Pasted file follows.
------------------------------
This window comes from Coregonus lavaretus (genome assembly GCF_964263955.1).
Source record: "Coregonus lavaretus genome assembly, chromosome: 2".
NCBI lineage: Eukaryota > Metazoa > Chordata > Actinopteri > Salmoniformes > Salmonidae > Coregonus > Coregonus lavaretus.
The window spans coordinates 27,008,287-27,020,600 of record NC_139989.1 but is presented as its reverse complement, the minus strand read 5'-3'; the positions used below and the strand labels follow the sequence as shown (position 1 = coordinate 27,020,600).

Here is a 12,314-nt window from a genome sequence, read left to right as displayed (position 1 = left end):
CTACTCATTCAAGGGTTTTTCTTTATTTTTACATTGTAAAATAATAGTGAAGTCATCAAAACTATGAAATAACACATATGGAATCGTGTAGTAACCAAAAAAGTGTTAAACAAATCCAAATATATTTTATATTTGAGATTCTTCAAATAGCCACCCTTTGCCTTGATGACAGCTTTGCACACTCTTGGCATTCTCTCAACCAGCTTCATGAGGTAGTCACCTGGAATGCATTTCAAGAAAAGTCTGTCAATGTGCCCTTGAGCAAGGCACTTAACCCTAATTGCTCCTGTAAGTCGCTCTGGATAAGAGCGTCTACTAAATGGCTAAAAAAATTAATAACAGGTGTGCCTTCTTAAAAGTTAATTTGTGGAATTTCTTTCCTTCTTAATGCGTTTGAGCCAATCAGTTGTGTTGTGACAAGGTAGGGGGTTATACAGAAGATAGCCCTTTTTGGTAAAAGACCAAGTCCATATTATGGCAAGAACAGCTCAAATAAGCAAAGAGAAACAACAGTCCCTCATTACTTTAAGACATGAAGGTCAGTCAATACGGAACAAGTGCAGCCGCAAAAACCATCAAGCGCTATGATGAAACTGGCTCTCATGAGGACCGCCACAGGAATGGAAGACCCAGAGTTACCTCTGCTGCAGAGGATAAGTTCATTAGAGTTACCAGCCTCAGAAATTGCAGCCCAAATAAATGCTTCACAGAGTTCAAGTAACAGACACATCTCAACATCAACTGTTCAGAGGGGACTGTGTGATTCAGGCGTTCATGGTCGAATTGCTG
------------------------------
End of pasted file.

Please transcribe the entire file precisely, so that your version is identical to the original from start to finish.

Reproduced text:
This window comes from Coregonus lavaretus (genome assembly GCF_964263955.1).
Source record: "Coregonus lavaretus genome assembly, chromosome: 2".
NCBI lineage: Eukaryota > Metazoa > Chordata > Actinopteri > Salmoniformes > Salmonidae > Coregonus > Coregonus lavaretus.
The window spans coordinates 27,008,287-27,020,600 of record NC_139989.1 but is presented as its reverse complement, the minus strand read 5'-3'; the positions used below and the strand labels follow the sequence as shown (position 1 = coordinate 27,020,600).

Here is a 12,314-nt window from a genome sequence, read left to right as displayed (position 1 = left end):
CTACTCATTCAAGGGTTTTTCTTTATTTTTACATTGTAAAATAATAGTGAAGTCATCAAAACTATGAAATAACACATATGGAATCGTGTAGTAACCAAAAAAGTGTTAAACAAATCCAAATATATTTTATATTTGAGATTCTTCAAATAGCCACCCTTTGCCTTGATGACAGCTTTGCACACTCTTGGCATTCTCTCAACCAGCTTCATGAGGTAGTCACCTGGAATGCATTTCAAGAAAAGTCTGTCAATGTGCCCTTGAGCAAGGCACTTAACCCTAATTGCTCCTGTAAGTCGCTCTGGATAAGAGCGTCTACTAAATGGCTAAAAAAATTAATAACAGGTGTGCCTTCTTAAAAGTTAATTTGTGGAATTTCTTTCCTTCTTAATGCGTTTGAGCCAATCAGTTGTGTTGTGACAAGGTAGGGGGTTATACAGAAGATAGCCCTTTTTGGTAAAAGACCAAGTCCATATTATGGCAAGAACAGCTCAAATAAGCAAAGAGAAACAACAGTCCCTCATTACTTTAAGACATGAAGGTCAGTCAATACGGAACAAGTGCAGCCGCAAAAACCATCAAGCGCTATGATGAAACTGGCTCTCATGAGGACCGCCACAGGAATGGAAGACCCAGAGTTACCTCTGCTGCAGAGGATAAGTTCATTAGAGTTACCAGCCTCAGAAATTGCAGCCCAAATAAATGCTTCACAGAGTTCAAGTAACAGACACATCTCAACATCAACTGTTCAGAGGGGACTGTGTGATTCAGGCGTTCATGGTCGAATTGCTG